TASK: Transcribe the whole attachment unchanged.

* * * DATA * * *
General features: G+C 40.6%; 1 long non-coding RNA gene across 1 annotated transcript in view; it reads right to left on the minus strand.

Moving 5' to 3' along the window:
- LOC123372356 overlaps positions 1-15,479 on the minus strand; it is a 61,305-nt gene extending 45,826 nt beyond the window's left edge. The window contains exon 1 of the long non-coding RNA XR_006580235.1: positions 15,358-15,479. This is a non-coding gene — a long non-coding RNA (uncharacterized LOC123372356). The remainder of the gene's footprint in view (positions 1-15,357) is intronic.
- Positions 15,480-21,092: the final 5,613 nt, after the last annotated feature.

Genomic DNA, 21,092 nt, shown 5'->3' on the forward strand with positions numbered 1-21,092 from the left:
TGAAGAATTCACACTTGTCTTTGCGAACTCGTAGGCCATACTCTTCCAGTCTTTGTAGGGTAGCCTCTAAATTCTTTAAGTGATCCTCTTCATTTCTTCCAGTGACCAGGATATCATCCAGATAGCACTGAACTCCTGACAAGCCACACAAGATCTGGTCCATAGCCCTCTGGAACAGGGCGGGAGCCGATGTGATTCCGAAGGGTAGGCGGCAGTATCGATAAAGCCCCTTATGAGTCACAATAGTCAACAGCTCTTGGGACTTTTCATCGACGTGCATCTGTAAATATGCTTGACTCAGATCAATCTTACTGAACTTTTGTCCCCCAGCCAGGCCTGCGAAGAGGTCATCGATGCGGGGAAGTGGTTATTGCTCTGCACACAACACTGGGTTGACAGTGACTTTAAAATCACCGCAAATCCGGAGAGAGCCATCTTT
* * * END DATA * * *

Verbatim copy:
General features: G+C 40.6%; 1 long non-coding RNA gene across 1 annotated transcript in view; it reads right to left on the minus strand.

Moving 5' to 3' along the window:
- LOC123372356 overlaps positions 1-15,479 on the minus strand; it is a 61,305-nt gene extending 45,826 nt beyond the window's left edge. The window contains exon 1 of the long non-coding RNA XR_006580235.1: positions 15,358-15,479. This is a non-coding gene — a long non-coding RNA (uncharacterized LOC123372356). The remainder of the gene's footprint in view (positions 1-15,357) is intronic.
- Positions 15,480-21,092: the final 5,613 nt, after the last annotated feature.

Genomic DNA, 21,092 nt, shown 5'->3' on the forward strand with positions numbered 1-21,092 from the left:
TGAAGAATTCACACTTGTCTTTGCGAACTCGTAGGCCATACTCTTCCAGTCTTTGTAGGGTAGCCTCTAAATTCTTTAAGTGATCCTCTTCATTTCTTCCAGTGACCAGGATATCATCCAGATAGCACTGAACTCCTGACAAGCCACACAAGATCTGGTCCATAGCCCTCTGGAACAGGGCGGGAGCCGATGTGATTCCGAAGGGTAGGCGGCAGTATCGATAAAGCCCCTTATGAGTCACAATAGTCAACAGCTCTTGGGACTTTTCATCGACGTGCATCTGTAAATATGCTTGACTCAGATCAATCTTACTGAACTTTTGTCCCCCAGCCAGGCCTGCGAAGAGGTCATCGATGCGGGGAAGTGGTTATTGCTCTGCACACAACACTGGGTTGACAGTGACTTTAAAATCACCGCAAATCCGGAGAGAGCCATCTTT